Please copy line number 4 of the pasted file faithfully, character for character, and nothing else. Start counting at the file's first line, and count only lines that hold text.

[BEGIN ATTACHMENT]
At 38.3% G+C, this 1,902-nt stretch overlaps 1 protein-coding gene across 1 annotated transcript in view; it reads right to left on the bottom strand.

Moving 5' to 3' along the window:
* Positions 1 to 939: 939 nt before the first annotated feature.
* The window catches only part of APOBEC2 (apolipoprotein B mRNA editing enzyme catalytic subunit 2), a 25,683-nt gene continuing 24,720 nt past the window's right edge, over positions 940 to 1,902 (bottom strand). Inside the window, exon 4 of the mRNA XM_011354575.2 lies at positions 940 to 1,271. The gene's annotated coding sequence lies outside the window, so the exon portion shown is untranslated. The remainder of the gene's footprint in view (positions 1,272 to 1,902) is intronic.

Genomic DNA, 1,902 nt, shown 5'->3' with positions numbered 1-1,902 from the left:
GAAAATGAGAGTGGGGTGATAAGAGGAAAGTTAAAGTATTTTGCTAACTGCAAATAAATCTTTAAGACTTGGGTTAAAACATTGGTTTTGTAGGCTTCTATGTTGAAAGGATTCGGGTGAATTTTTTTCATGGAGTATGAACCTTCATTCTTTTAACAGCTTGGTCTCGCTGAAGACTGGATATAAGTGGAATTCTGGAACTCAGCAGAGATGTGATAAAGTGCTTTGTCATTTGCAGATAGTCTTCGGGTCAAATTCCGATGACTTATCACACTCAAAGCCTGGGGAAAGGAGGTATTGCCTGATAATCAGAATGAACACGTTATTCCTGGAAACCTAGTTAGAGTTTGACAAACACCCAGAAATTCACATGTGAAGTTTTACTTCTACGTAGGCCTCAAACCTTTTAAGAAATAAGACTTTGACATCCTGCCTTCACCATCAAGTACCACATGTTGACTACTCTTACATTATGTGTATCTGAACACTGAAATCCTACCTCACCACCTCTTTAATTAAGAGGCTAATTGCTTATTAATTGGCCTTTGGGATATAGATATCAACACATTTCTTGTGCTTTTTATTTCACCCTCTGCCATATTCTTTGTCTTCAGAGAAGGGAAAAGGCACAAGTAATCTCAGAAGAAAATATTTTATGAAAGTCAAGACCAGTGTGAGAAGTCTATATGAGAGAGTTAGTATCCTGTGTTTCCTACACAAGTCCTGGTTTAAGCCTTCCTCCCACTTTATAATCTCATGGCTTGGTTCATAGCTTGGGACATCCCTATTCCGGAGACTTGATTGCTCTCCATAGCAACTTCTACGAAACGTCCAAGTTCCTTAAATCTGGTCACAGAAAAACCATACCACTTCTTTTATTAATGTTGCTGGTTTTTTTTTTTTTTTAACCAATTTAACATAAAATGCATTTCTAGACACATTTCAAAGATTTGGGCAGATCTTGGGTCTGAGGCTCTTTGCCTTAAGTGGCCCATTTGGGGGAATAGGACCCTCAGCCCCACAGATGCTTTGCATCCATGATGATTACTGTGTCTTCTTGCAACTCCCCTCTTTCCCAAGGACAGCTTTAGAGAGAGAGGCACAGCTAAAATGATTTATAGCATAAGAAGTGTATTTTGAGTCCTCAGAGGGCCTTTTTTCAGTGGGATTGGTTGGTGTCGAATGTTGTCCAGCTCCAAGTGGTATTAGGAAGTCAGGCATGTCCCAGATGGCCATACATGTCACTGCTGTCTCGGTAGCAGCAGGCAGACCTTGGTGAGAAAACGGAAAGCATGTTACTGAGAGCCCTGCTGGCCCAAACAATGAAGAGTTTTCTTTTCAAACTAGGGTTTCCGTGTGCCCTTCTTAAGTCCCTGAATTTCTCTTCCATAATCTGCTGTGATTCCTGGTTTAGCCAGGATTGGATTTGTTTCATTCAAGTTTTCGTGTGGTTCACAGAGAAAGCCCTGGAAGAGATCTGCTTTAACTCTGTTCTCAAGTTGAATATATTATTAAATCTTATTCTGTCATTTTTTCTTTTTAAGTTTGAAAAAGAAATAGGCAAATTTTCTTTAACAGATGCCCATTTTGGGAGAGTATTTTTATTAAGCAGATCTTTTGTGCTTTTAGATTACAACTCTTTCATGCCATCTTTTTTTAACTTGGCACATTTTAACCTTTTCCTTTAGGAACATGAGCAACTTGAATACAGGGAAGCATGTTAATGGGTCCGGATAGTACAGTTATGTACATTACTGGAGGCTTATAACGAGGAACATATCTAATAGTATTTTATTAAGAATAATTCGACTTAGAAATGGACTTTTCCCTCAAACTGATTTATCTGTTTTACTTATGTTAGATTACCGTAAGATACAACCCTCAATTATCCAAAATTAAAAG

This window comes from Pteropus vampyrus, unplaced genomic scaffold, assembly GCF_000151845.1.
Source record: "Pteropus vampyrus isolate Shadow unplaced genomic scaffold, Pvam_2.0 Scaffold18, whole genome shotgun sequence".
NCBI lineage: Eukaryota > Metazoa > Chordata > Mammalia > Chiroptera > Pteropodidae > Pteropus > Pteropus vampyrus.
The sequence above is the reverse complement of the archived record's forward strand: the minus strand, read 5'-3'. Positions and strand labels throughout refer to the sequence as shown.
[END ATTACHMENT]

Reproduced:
* The window catches only part of APOBEC2 (apolipoprotein B mRNA editing enzyme catalytic subunit 2), a 25,683-nt gene continuing 24,720 nt past the window's right edge, over positions 940 to 1,902 (bottom strand). Inside the window, exon 4 of the mRNA XM_011354575.2 lies at positions 940 to 1,271. The gene's annotated coding sequence lies outside the window, so the exon portion shown is untranslated. The remainder of the gene's footprint in view (positions 1,272 to 1,902) is intronic.